@valcrow here another graphics designer nerd. I have the same felling. Also noticed that when I watch the printer placing my body weight over the table I see less ringing. That also why I asked about the idea of clamping the wood frame to the table. Maybe it's just that our bodys absorb the shock so it doesn't go back to the machine. If it's so then maybe a sand bag under the box or a visco-elastic foam support might help more :)(no kidding)

Edited by Guest

Share this post


Link to post
Share on other sites
@valcrow - well if what you say is true (I trust you!) then I would guess the next most likely thing to cause the ringing would be vibrations in the bed or at least the bed relative to the head. Well I guess we know that 100% - somewhere between the part (which is sitting on the bed) and the head there is ringing - maybe most of it is in the bed. But I would expect more ringing on the sides and less on the front and back.

Share this post


Link to post
Share on other sites

@gr5 do you mind a question?

I been wondering on my head about this for two weeks.

Umo/umo+ central 6mm shafts are shorter than the ones UM2. I was wondering since each side block has extra 'shaft' on the sides. (apart of the gt2 pulley/belts) if that's a method the um2 uses to remove more vibrations that go from a drastic change of movement to an area that it's on the air.

I just think it on my head and I think it make's sense. Does it?

idea.thumb.jpg.0e399d488234635c682d96c77baa9853.jpg

idea.thumb.jpg.0e399d488234635c682d96c77baa9853.jpg

Share this post


Link to post
Share on other sites

@gr5 do you mind a question?

I been wondering on my head about this for two weeks.

Umo/umo+ central 6mm shafts are shorter than the ones UM2. I was wondering since each side block has extra 'shaft' on the sides. (apart of the gt2 pulley/belts) if that's a method the um2 uses to remove more vibrations that go from a drastic change of movement to an area that it's on the air.

I just think it on my head and I think it make's sense. Does it?

idea.thumb.jpg.0e399d488234635c682d96c77baa9853.jpg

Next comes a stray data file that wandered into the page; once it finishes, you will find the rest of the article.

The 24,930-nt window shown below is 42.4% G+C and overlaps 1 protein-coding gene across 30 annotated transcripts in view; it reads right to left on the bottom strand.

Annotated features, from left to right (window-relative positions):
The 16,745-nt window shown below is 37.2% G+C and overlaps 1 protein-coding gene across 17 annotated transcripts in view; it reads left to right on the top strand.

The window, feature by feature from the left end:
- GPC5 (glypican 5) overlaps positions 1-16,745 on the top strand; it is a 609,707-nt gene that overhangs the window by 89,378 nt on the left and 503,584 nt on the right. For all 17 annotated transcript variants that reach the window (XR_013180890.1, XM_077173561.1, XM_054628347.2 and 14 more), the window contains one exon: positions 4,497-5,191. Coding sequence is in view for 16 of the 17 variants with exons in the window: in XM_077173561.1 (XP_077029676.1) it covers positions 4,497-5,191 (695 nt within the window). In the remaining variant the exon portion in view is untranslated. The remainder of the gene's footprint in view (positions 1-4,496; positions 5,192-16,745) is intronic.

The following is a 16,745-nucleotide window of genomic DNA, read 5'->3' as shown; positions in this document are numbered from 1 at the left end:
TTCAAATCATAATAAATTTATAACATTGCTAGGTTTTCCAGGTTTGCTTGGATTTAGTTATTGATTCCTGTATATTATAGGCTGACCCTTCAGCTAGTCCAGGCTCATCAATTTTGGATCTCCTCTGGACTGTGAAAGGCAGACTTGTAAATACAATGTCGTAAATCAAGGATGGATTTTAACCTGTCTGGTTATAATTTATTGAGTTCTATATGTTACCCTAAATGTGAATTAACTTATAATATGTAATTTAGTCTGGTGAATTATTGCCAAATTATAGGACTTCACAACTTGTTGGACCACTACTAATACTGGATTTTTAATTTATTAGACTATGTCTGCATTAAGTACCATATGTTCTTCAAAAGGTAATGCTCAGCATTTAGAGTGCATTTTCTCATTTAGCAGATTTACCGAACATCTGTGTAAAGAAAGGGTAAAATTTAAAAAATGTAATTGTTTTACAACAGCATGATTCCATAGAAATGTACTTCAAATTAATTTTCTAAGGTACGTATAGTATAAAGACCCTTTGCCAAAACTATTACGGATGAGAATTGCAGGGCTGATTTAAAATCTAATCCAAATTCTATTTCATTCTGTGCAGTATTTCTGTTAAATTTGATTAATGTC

I don't have an UM2, so I had to look up pictures, but I fail to see any 6mm shaft cantilevered out like you've drawn. Doing so might change the vibration characteristic a bit, but wouldn't serve to reduce vibration.

Share this post


Link to post
Share on other sites

On the UM2 the 6mm rods snap in and out of the blocks in seconds. You can flip the head upside down or mount it "ass backwards" in about 15 seconds.

The rod parallel with the X axis is long and sticks out past the blocks. The Y axis does not and doesn't stick out past the blocks. This is because the X axis rod is what hits the limit switch when homing. I don't think it has anything to do with dampening vibrations. But it's good that you think about things like this.

  • Like 1

Share this post


Link to post
Share on other sites

Jumping in a little late here, has anybody tried using a material such as dynamat?

I know its supposed to be for audio purposes but its main feature is that it absorbs vibrations.

I haven't got a before and after shot of ringing, but I have stuck a sheet on the back of my UMO and i don't have too many issues with ringing. Admittedly, I stuck it on to try and reduce the noise the machine made but it could aid the vibrations also?

Share this post


Link to post
Share on other sites

The vibrations I believe are mostly from the belts which can stretch a bit like a rubber band so I don't think that would help. Putting a box of sand with interior baffles on the print head should help but then you will have to lower the acceleration also most likely. Some newer boards limit "true jerk" and don't have these problems such as the tinyG controller board.

Share this post


Link to post
Share on other sites

Create an account or sign in to comment

You need to be a member in order to leave a comment

Create an account

Sign up for a new account in our community. It's easy!

Register a new account

Sign in

Already have an account? Sign in here.

Sign In Now

×

Important Information

Terms of Use Privacy Policy